I did so for a number of reasons; in part because it seemed such a perverse notion but also entirely logical.  If a financial institution is about to entrust a large sum of money to strangers, they would want safeguards, a representative on the mission.  It also gave me the perfect opportunity to play around with a situation that’s always intrigued me, that of a close-knit group having an outsider forced upon them.  All sorts of dynamics come into play as a result – the resentment of Nate towards the banker, the uneasy clash of authority between Drake and Pelquin among them.  Besides, I can’t think offhand of an SF adventure series that’s featured a banker as central character before… 

How much input did you have into the cover art?

In some senses quite a bit, in others not a lot.  To explain, I trust Jim Burns and have worked with him before.  At outset I sent Jim a couple of snippets from the text that described the ship, Pelquin’s Comet, and left the rest to him.  Not sure what I would have done had I hated what he came up with, but fortunately I absolutely loved it.  Jim really delivered.  To be honest, it never occurred to me that he wouldn’t.

It felt like you’d had a great deal of fun writing this, what did you enjoy the most about writing this book?

I did have a lot of fun, you’re right.  I loved creating the different societies – from the hi-tech fast-paced banking capital of New Sparta, to the knock-off gang-infested world of Babylon, from the superficially civilised Brannan’s World to the Xter-dominated frontier world of Leesa’s childhood, Liaise.  I loved the interplay between the characters and the wealth of secrets hidden by so many of them.  I loved writing the wise-cracking Mudball and hinting at his real intentions, and I loved thinking up the different wonders found in the cache chamber and writing the action sequence that occurs towards the book’s finale…  Most of all, I think I enjoyed taking established SF tropes such as alien caches bootstrapping humanity to the stars and turning them on their heads.  Yes, I really have had fun writing this one, and look forward to continuing the story.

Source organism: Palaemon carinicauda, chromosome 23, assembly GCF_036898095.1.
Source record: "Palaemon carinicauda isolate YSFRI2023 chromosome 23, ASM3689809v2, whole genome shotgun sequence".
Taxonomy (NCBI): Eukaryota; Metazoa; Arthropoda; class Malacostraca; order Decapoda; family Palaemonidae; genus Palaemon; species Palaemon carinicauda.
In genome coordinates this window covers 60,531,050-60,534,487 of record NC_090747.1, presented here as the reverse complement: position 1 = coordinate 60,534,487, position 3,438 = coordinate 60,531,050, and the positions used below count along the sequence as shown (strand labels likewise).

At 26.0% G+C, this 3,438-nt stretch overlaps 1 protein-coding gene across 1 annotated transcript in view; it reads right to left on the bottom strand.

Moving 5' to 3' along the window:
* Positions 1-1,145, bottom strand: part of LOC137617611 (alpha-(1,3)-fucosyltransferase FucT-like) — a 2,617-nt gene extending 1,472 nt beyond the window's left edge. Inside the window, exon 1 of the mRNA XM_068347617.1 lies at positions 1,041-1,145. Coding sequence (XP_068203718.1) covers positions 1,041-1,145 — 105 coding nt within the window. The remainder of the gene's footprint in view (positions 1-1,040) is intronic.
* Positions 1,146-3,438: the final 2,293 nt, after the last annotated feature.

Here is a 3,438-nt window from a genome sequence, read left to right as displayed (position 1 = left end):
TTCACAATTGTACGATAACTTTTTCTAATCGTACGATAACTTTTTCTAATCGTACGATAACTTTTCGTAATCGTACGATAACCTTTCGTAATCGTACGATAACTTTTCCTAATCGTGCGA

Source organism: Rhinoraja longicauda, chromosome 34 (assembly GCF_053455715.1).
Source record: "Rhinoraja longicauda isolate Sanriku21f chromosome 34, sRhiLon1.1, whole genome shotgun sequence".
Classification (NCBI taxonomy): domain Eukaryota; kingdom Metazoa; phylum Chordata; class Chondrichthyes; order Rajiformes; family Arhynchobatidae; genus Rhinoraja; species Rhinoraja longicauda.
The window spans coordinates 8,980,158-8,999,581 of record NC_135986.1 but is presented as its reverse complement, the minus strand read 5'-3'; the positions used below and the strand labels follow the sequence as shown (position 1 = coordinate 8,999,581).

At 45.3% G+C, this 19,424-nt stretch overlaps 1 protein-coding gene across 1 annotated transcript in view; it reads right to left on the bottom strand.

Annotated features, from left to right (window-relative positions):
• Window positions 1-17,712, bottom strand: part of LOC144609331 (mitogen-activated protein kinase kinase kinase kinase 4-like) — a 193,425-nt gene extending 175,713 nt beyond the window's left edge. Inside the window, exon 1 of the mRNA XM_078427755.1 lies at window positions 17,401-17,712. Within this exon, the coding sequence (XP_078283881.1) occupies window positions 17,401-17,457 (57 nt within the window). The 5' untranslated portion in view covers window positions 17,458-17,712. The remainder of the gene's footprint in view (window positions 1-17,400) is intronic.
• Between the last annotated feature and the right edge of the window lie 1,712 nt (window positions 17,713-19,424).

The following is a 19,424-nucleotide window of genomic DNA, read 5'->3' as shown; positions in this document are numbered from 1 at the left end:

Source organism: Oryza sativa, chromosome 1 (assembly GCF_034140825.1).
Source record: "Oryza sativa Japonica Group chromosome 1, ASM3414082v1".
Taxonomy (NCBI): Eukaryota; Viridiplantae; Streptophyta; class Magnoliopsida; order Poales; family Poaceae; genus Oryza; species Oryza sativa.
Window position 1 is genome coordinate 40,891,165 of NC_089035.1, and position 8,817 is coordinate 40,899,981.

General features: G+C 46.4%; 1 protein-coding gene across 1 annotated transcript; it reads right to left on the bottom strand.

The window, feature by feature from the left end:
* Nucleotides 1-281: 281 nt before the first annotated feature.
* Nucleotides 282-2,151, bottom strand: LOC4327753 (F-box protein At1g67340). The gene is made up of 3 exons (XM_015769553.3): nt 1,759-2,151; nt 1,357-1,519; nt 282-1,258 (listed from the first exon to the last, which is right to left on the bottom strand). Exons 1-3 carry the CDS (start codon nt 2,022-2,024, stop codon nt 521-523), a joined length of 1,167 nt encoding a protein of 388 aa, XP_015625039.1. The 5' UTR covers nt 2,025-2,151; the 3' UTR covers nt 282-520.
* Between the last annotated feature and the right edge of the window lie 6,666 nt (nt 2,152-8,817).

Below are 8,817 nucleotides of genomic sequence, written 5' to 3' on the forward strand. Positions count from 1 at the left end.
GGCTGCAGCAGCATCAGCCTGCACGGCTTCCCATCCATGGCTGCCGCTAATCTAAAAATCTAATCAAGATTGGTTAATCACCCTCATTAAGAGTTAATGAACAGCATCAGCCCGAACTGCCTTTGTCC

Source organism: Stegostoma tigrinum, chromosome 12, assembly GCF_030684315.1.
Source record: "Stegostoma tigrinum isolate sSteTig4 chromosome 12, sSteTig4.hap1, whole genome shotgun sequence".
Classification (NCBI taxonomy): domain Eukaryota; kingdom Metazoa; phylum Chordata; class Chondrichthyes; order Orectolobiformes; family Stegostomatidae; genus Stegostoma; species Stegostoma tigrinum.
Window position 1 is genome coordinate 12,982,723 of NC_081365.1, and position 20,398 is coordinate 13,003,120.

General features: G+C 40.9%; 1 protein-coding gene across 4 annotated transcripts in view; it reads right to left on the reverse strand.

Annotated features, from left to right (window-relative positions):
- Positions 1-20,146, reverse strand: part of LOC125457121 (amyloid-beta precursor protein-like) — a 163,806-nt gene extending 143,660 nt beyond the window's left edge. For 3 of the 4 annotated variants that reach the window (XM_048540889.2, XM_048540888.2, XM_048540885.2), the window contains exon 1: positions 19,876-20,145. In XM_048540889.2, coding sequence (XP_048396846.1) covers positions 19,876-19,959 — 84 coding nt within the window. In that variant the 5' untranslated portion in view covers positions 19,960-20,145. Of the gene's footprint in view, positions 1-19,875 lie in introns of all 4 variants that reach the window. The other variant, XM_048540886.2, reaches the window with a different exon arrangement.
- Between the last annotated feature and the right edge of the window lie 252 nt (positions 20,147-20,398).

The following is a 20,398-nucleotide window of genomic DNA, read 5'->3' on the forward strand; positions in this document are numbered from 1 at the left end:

In one sentence what’s your second best piece of advice for writers? (since I have your first best in the last interview)

Hey, that’s unfair, I cheated last time and actually gave you two because I couldn’t choose between them (don’t take rejection personally and join a writers’ group).  Okay, something new…  Write short stories.  Even if your real ambition and focus is the novel, you’ll gain so much from mastering the shorter form – in a short story you have to establish character and setting in a few deft sentences as opposed to doing so over the course of chapters – that sort of discipline, that ability to make very word count, will stand you in good stead whatever you then go on to write.     

Many thanks to Ian for taking the time to providing answers

The BRSBKBLOG review:

Take an ensemble cast in a Fireflyesque small trading ship, add a dash of secret backgrounds, a banker, an alien and a treasure cache. Stir gently with memorable characters and locations. Add a dash of wisecracking language and what you end up with is a highly entertaining space opera. Mr Whates obviously had a great deal of fun whilst writing this and it's bound to rub off on you when you read it. It left me wanting more, which is the point of a first in a series isn't it?

I wanted more of the mysterious aliens that left behind a treasure cache and note that there is the promise of revelations in the future with keen anticipation. The universe building is deftly done and this is a tightly plotted book. My only, very minor, grumble was with the treasure cache itself. I would have liked to have seen more made of it, both in the heist part itself and in the possibilities of the treasures. 

Really looking forward to the next one!

Overall - Highly entertaining space opera.